Wednesday, July 8, 2009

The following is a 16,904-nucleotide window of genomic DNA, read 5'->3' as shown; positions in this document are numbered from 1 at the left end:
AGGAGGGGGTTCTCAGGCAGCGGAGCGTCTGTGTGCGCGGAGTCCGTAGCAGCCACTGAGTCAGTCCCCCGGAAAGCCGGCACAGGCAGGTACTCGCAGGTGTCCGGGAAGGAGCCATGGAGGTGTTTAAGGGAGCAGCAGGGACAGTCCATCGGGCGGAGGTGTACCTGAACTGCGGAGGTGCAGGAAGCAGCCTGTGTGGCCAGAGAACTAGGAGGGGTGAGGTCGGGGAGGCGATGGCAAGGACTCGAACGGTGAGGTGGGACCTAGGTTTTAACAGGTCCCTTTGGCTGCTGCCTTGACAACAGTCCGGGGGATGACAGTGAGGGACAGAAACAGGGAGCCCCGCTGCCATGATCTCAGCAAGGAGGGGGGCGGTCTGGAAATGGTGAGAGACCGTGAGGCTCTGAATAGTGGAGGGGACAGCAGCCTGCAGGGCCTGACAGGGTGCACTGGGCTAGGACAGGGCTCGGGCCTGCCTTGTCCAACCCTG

So much is written about legendary Ajax, that to add more may be superfluous. Yet, I will give my own impressions, trying to avoid repeating the well known. Total football is Ajax, meaning the team played the whole field, moved constantly, and players had no clear positions, acting in different roles everywhere and all the time. One clear thing about this kind of play was establishing numerical superiority everywhere on the pitch – static opposition, keeping particular positions, was outnumbered by groups of Ajax players, who attacked those possessing the ball without returning to their nominal posts first. Thus, defense started exactly where the ball was, pressuring the opposition and making it almost impossible for the other team to develop attack. The lack of fixed positions also made Ajax’s attacks very quick and dangerous – there was no waiting, no passing the ball to ‘proper’ attackers – a defenseman would act as a midfielder or winger, or even centre forward without any hesitation, and without any clumsiness. Elements of almost any style of playing were incorporated into Ajax’s style, and their tactics changed easily depending on the opposition and also on particular needs during concrete match. Technically the Dutch were superb, tactical knowledge and intelligence excellent, physical condition – hardly matched even by German players. The team’s chemistry was also great and there was something very rare: no selfishness. Superstar like Cruiff did not mind at all playing defense or passing the ball to somebody else to score. They had the spark, the enthusiasm, and also displayed obvious joy of playing. The team was also gentlemanly – although tough and sometimes rough in no-nonsense defense, they never played deliberately dirty, did not waste the time, did not simulate, and almost never argued with the referee. They also had nerves of iron and often waited patiently for scoring opportunity, never panicking or shaken. Finally, Ajax gave very wrong idea about themselves before beginning of a match – casual, relaxed and hippie-like, they did not look determined and concentrated when coming out on the pitch. They almost never made a sharp line of players as other teams did – they were bending, looking around, hardly in line, keeping big distance between players, as if not really caring about the match and each other. It was all illusion, though – with the first whistle seemingly undisciplined and not knowing why they were on the field players suddenly transformed. What impressed me most was the way they cleared the ball when defending – it never looked like clearance. Normally, it is just kicking the ball far away from one’s own half. With Ajax, it looked like a careful passing to a teammate, for the ball always went where Ajax player was – so finely tuned to each other and so mobile the Dutch were, that clearance did not appear desperate measure. Cruiff, of course, was the greatest among them, but he was not alone in versatility: almost all Ajax players were not only comfortable in other positions, but with the years they changed their original positions. Cruiff himself, an unorthodox centre forward from the start, rarely found in the penalty area, but operating rather deep and coming from left, right, or centre, eventually became largely a midfield playmaker by mid-70s. Controlling the tempo and the speed of the game, organizing attacks, and feeding teammates with fantastically sharp passes was his later role, but it was obvious even in his earlier years. Krol started as left back, moving to libero position with the years; Neeskens was fielded as right back at first, but moved to loosely right-side based attacking midfielder. Horst Blankenburg on the other hand moved back – at first he midfield substitute in Ajax, but when Vasovic retired the German took his place in the centre of defense, becoming more of an attacking sweeper rather than genuine libero. Perhaps the most ‘limited’ was Rep – tall, strong, deadly in the air, he played right wing at first, quickly moving to centre forward of English type. The most flexible would be not Cruiff, but Haan – he changed drastically positions during his long career with apparent ease: a defensive midfielder in Ajax, he played stopper in the national team, playmaker in Anderlecht, and centre forward in Standard (Liege). He defied common wisdom too – usually players move from attack to midfield or defense, when aging, but Haan seemingly moved forward with time. At the end, so great and flexible Ajax were, they were not bothered by tremendous weakness – their goalkeeper was nothing.